Another thing that we gave Chester before we knew any better: tick & flea meds (which I won’t name). Once again, he reacted terribly to it but we thought, as the vet told us, that he was simply more sensitive than other dogs to things like that. Turns out there are many dogs who experience severe side effects to these, even death. I am sure you have heard about the recent lawsuits… If not, I suggest you look it up as it’s a true eye opener.
I wish I would have stopped to think about what I was giving my pup at the time. I mean, these pills or oils enter the bloodstream and kill any flea or tick that bites your dog. Can you imagine how strong those chemicals are, all the while running through your pups’ blood vessels?! We are basically giving them pesticides. It’s scary!
Now, we go the natural route and it’s been amazing. I make my own tick & flea spray at home using a great recipe from the Canine Journal (click HERE) and top it with a commercial one when we go to the forest or areas I know are more risky. As we’re in Canada, we buy the one from Héloise Lab (click HERE). There are many amazing natural brands in all countries, so you can easily find one that works for you.
3. No more kibbles
One of the biggest changes we have made is to start feeding our pups raw food instead of kibbles. It’s fresh, nutrient rich, diverse and, in our case, made a big difference. There are many amazing companies who provide packaged frozen raw food, which is complete (meat, organs, bones, fruits, vegetables). We also give them dehydrated food when we travel, as it’s a lot more practical. You can also find a lot of information about it online, which I strongly recommend you do.
Now, this wasn’t an easy transition for us humans. While the pups couldn’t get over their luck, we as vegan and vegetarian struggled with our ethical beliefs. It’s one thing to say “dogs are mainly carnivores, so I won’t force a vegan diet on them”, and entirely another to say “right, let’s cut this turkey neck in half as a full one is too much for Chester”. This conflict is one of the main reasons we buy frozen packaged food as it is then a lot easier to pretend it’s a veggie burger all the while being complete. Take the time to do some research on the brands available where you are and pick a very good quality brand.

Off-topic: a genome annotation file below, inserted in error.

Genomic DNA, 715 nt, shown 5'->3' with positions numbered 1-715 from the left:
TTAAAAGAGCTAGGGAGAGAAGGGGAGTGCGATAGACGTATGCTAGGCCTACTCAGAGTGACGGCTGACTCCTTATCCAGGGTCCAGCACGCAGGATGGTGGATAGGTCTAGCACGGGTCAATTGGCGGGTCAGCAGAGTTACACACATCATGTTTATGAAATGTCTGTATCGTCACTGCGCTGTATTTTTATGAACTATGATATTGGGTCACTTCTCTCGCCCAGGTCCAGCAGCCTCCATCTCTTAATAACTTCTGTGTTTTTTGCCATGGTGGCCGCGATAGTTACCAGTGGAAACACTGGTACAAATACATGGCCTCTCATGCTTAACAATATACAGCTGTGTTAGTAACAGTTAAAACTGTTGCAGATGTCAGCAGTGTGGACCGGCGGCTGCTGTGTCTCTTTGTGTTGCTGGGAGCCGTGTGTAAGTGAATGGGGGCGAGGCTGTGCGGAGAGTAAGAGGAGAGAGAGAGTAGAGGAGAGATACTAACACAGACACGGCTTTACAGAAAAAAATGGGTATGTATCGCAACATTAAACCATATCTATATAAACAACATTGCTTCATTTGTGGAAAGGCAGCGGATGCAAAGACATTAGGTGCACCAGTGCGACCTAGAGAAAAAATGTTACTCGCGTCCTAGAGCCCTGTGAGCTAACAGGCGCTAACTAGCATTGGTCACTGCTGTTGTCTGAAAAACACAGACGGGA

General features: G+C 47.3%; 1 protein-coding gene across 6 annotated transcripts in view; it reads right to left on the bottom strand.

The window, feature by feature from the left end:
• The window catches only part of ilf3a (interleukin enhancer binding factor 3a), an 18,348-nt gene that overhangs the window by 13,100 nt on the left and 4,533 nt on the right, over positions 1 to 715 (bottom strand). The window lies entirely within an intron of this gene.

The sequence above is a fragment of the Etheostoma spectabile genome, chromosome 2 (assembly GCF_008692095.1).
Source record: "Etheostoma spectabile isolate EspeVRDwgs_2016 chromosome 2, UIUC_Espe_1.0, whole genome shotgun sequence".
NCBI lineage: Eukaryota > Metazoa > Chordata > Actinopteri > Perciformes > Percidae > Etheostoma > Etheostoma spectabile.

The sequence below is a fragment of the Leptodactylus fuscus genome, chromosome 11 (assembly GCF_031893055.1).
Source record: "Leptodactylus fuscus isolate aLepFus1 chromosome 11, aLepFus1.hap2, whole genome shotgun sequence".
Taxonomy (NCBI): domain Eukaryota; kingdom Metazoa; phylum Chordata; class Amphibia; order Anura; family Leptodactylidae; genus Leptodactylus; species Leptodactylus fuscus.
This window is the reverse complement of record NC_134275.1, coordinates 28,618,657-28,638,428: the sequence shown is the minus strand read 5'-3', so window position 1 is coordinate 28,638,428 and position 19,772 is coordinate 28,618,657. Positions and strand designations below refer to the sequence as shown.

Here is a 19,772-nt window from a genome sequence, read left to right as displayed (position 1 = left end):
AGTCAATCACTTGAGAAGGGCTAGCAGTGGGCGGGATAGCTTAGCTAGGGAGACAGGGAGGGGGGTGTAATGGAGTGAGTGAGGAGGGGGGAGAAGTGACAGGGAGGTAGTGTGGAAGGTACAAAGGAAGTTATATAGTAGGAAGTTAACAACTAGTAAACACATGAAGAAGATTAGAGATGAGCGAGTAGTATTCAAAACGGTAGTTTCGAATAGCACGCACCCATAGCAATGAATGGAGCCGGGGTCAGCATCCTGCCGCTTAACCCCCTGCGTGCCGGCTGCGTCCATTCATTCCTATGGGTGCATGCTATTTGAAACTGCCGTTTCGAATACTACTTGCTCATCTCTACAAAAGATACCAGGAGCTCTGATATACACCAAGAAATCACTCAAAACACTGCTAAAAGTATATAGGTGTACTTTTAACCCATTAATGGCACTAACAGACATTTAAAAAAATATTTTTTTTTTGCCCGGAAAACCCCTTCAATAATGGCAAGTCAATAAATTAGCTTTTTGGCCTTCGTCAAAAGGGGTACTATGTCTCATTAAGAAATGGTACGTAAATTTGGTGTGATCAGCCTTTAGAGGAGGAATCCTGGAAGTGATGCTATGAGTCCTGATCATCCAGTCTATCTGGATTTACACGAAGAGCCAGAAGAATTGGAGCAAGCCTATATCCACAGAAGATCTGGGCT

Despite the fact that my pups are thriving on the prepackaged raw, I really do hope to eventually transition to mostly DYI. I have slowly started on that path, but there is so much to learn in order to ensure you feed a complete diet over a period of time of a week or two, that I will take my time and ensure I am entirely comfortable before completely transitioning. Thankfully, the Raw Fed Healthy Cavs Group (mentioned in the introduction), is a place I can go ask questions, feel supported and learn from others.
I know I may get some backlash on this as many vegans would be against that decision, but when we took on 2 dogs, we knew they were carnivores (omnivores) and I will not change that.
4. No more chemical dewormers
Until a few months ago, I didn’t even know there were natural options for this. I mean, I simply listened to our veterinary. Just to be clear, I do believe you should always listen to your vet and take his/her advice into account, BUT you should always do some research on the side and make an informed decision from there.
After doing my own research and asking very knowledgeable people, I found out that there are many natural ways to keep your dogs worm-free:
- Grated pumpkin seeds